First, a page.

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Immune System: Boost or balance?

Posted on October 11, 2021 in Blog

This content authored by Amanda Mondini, RD, LD, Clinical Dietitian

Healthy products – immunity boosters. Fruits and vegetables for healthy immune system. Top view. Copy space

Food and Your Immune System

Have you ever taken Emergen-C or a similar supplement to “boost” your immune system? Many of these “immunity-boosting” supplements claim to enhance the immune system and ward off illness. However, scientific experts warn against the idea of “boosting” the immune system.

Instead, according to experts, it is best for the immune system to be perfectly balanced. Too much of an immune reaction could result in allergies or autoimmune disorders. Too little of an immune reaction could result in illness or infection. Let’s change the vocabulary a bit here and focus on what we can do to support our immune system and work toward balance.

Below are 2 things that you can start doing today to care for this incredibly complex and life-sustaining system.

Eat Well

A nutritious and balanced diet is the foundation of a well-oiled nervous system.

Keep it simple by following the U.S. Department of Agriculture’s (USDA) well-researched eating model: MyPlate. The USDA states that “it’s important to eat a variety of fruits, vegetables, grains, protein foods, and dairy and fortified soy alternatives.” They recommend choosing “options for meals, beverages, and snacks that have limited added sugars, saturated fat, and sodium.” Learn more about MyPlate by clicking here.

Besides the “big picture” of diet, there are also a few key micronutrients that help keep the immune system functioning properly: vitamin B6, vitamin C, and vitamin E. Please note that while supplements are available for each of these vitamins, the best way to ensure optimal absorption into your bloodstream is by eating them in their original package… whole foods!

  • Vitamin B6: The Recommended Dietary Allowance (RDA) for vitamin B6 varies with age group and gender. Click here to determine how much you need daily. Major sources of vitamin B6 for Americans include fruit (other than citrus) and starchy vegetables like potatoes.
  • Vitamin C: The RDA for vitamin C also varies with age group and gender. Click here to see how much you need each day. As mentioned earlier, Emergen-C is a popular supplement that touts that it contains “as much vitamin C as 10 oranges!” per serving. Let’s think about this though… would you really eat 10 oranges on a normal day? Also, consider all of the fiber within the orange that you are missing out on by just supplementing with vitamin C instead. The RDA for vitamin C for adult men and women is 90 milligrams (mg) and 75 mg, respectively. One serving of Emergen-C contains 1,000 mg of vitamin C, which is over 1,000% of the RDA. That’s a tad excessive, don’t you think? I prefer to get my vitamin C from citrus fruits, strawberries, kiwifruit, tomatoes, red and green bell peppers, and so much more!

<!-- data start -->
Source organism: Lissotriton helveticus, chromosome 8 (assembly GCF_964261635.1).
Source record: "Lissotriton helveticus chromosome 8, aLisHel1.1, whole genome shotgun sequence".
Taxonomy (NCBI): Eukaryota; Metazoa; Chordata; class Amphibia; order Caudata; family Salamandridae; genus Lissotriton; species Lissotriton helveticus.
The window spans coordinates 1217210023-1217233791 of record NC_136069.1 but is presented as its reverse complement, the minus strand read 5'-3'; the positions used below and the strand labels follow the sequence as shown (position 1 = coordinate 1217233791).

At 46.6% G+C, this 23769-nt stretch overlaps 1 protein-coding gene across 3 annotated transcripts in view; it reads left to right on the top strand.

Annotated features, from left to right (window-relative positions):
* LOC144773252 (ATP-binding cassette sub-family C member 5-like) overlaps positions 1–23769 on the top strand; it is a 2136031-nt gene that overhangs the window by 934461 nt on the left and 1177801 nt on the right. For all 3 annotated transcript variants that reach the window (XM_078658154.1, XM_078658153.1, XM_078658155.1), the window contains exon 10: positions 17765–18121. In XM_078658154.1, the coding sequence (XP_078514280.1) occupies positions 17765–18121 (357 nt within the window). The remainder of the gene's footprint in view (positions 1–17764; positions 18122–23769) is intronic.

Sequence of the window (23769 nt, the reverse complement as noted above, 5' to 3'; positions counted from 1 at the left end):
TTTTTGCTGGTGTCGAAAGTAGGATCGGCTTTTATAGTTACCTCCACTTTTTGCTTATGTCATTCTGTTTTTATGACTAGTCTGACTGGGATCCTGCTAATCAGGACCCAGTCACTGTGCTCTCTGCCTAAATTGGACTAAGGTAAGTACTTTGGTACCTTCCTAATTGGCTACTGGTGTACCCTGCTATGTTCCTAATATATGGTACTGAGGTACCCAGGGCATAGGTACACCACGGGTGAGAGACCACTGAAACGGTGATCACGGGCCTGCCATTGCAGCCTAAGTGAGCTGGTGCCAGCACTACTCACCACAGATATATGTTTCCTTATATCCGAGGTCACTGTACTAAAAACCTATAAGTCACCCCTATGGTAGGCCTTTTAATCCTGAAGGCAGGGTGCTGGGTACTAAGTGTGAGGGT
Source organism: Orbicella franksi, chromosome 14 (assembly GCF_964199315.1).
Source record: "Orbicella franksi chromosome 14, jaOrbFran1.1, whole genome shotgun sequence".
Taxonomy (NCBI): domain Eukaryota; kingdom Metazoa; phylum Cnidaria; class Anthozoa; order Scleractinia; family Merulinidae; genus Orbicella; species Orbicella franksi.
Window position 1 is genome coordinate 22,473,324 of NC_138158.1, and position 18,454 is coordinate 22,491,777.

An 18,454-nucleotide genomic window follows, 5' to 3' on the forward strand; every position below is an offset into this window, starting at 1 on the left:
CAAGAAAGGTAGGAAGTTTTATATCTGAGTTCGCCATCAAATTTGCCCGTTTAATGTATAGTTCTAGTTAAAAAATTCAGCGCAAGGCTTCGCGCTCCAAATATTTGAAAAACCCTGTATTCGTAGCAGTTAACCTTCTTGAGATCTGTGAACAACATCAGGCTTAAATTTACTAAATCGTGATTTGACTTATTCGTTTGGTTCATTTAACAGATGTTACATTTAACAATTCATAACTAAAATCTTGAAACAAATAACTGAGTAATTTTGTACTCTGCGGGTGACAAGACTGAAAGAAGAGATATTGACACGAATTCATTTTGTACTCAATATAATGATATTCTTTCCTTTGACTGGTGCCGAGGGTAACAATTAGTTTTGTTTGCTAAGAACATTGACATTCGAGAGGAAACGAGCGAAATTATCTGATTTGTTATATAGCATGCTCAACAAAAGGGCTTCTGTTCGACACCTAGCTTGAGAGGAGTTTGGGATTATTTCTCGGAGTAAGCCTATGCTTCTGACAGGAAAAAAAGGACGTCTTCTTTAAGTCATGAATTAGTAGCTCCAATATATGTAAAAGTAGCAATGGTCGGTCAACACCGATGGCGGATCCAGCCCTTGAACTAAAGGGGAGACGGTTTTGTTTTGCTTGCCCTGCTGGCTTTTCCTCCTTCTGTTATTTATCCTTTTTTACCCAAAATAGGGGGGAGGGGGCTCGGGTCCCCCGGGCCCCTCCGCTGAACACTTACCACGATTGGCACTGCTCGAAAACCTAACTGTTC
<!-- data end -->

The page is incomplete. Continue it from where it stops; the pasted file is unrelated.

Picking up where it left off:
• Vitamin E: The RDA for vitamin E is 15 mg for adults. Other age groups have different recommendations, listed here. Vegetable oils and nuts are wonderful sources of vitamin E, and green vegetables like spinach and broccoli provide some vitamin E as well. Tired of your typical sautéed spinach or spinach salad? The American Institute for Cancer Research has developed a delicious recipe for a turkey, spinach, and apple wrap, available here. This wrap provides a fun opportunity to eat spinach in a new way and is perfect to enjoy on a hot summer day!

Drink Enough Water

Why would water be an important factor in immunity? Well, water is a main component of lymph, which is a substance that carries immune system cells around the body. Don’t reduce the efficacy of lymph by staying dehydrated! Determine your daily fluid needs by inputting your weight into this calculator. Of course, make sure to ask your treatment team if they have any specific guidelines for you regarding fluid intake as each body and situation is different.

I’ll be the first to admit that I struggle to meet my daily fluid requirements. Below are a few things that have helped me get closer to reaching my goal:

  • Have a plan in place. Make a checklist or schedule reminders on your phone to drink water.
    • Try drinking 1 cup of water for every hour that you are awake.
  • Make it fun! Buy a colorful, reusable water bottle. “Dress up” your water by infusing it with strawberries, lemon, cucumber, mint, etc.
    • You can also try using a water enhancer like Crystal Light.
  • Eat fruits with high water content such as melons, pineapple, and strawberries.

For more quick tips on supporting your immune system, check out this article published by the Academy of Nutrition and Dietetics.

Click here to learn more about navigating nutrition choices by understanding the Nutrition Facts Label.

 

Work Cited

  1. S. Department of Agriculture. “What Is MyPlate?” MyPlate, 2020, www.myplate.gov/eat-healthy/what-is-myplate.
  2. Center for Disease Control and Prevention. “Micronutrient Facts”. https://www.cdc.gov/nutrition/micronutrient-malnutrition/micronutrients/index.html